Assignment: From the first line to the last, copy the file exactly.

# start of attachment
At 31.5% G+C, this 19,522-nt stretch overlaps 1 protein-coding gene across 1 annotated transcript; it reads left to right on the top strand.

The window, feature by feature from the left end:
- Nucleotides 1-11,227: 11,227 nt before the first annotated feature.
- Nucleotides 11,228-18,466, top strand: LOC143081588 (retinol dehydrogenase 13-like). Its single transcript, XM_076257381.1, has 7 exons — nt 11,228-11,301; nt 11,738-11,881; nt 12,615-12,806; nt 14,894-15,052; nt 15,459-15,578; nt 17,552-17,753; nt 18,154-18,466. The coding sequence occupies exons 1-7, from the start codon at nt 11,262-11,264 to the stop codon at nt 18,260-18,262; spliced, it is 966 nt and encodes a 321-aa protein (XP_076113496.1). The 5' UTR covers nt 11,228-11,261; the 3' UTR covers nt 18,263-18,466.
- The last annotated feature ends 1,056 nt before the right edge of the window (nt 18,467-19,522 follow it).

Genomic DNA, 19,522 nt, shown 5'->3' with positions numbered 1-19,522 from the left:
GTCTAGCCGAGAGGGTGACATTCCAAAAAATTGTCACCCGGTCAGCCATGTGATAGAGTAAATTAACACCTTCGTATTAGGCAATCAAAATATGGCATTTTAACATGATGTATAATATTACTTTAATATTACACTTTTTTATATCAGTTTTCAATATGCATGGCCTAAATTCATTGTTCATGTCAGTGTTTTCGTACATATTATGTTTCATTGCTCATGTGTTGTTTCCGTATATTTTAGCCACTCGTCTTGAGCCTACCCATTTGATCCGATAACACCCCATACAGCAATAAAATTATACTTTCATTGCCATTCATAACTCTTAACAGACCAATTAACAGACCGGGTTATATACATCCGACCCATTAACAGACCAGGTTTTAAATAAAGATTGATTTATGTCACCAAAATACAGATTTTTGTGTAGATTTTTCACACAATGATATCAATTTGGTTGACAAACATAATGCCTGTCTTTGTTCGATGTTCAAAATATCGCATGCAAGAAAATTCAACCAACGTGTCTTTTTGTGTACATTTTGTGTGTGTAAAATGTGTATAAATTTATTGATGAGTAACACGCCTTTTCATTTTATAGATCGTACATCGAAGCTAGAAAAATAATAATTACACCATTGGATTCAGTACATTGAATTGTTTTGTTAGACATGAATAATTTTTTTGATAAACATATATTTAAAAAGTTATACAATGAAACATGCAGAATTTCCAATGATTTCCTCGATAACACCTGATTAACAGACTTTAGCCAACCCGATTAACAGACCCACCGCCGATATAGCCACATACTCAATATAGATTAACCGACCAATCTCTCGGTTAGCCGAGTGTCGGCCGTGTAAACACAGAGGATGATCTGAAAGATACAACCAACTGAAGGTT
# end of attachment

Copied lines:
At 31.5% G+C, this 19,522-nt stretch overlaps 1 protein-coding gene across 1 annotated transcript; it reads left to right on the top strand.

The window, feature by feature from the left end:
- Nucleotides 1-11,227: 11,227 nt before the first annotated feature.
- Nucleotides 11,228-18,466, top strand: LOC143081588 (retinol dehydrogenase 13-like). Its single transcript, XM_076257381.1, has 7 exons — nt 11,228-11,301; nt 11,738-11,881; nt 12,615-12,806; nt 14,894-15,052; nt 15,459-15,578; nt 17,552-17,753; nt 18,154-18,466. The coding sequence occupies exons 1-7, from the start codon at nt 11,262-11,264 to the stop codon at nt 18,260-18,262; spliced, it is 966 nt and encodes a 321-aa protein (XP_076113496.1). The 5' UTR covers nt 11,228-11,261; the 3' UTR covers nt 18,263-18,466.
- The last annotated feature ends 1,056 nt before the right edge of the window (nt 18,467-19,522 follow it).

Genomic DNA, 19,522 nt, shown 5'->3' with positions numbered 1-19,522 from the left:
GTCTAGCCGAGAGGGTGACATTCCAAAAAATTGTCACCCGGTCAGCCATGTGATAGAGTAAATTAACACCTTCGTATTAGGCAATCAAAATATGGCATTTTAACATGATGTATAATATTACTTTAATATTACACTTTTTTATATCAGTTTTCAATATGCATGGCCTAAATTCATTGTTCATGTCAGTGTTTTCGTACATATTATGTTTCATTGCTCATGTGTTGTTTCCGTATATTTTAGCCACTCGTCTTGAGCCTACCCATTTGATCCGATAACACCCCATACAGCAATAAAATTATACTTTCATTGCCATTCATAACTCTTAACAGACCAATTAACAGACCGGGTTATATACATCCGACCCATTAACAGACCAGGTTTTAAATAAAGATTGATTTATGTCACCAAAATACAGATTTTTGTGTAGATTTTTCACACAATGATATCAATTTGGTTGACAAACATAATGCCTGTCTTTGTTCGATGTTCAAAATATCGCATGCAAGAAAATTCAACCAACGTGTCTTTTTGTGTACATTTTGTGTGTGTAAAATGTGTATAAATTTATTGATGAGTAACACGCCTTTTCATTTTATAGATCGTACATCGAAGCTAGAAAAATAATAATTACACCATTGGATTCAGTACATTGAATTGTTTTGTTAGACATGAATAATTTTTTTGATAAACATATATTTAAAAAGTTATACAATGAAACATGCAGAATTTCCAATGATTTCCTCGATAACACCTGATTAACAGACTTTAGCCAACCCGATTAACAGACCCACCGCCGATATAGCCACATACTCAATATAGATTAACCGACCAATCTCTCGGTTAGCCGAGTGTCGGCCGTGTAAACACAGAGGATGATCTGAAAGATACAACCAACTGAAGGTT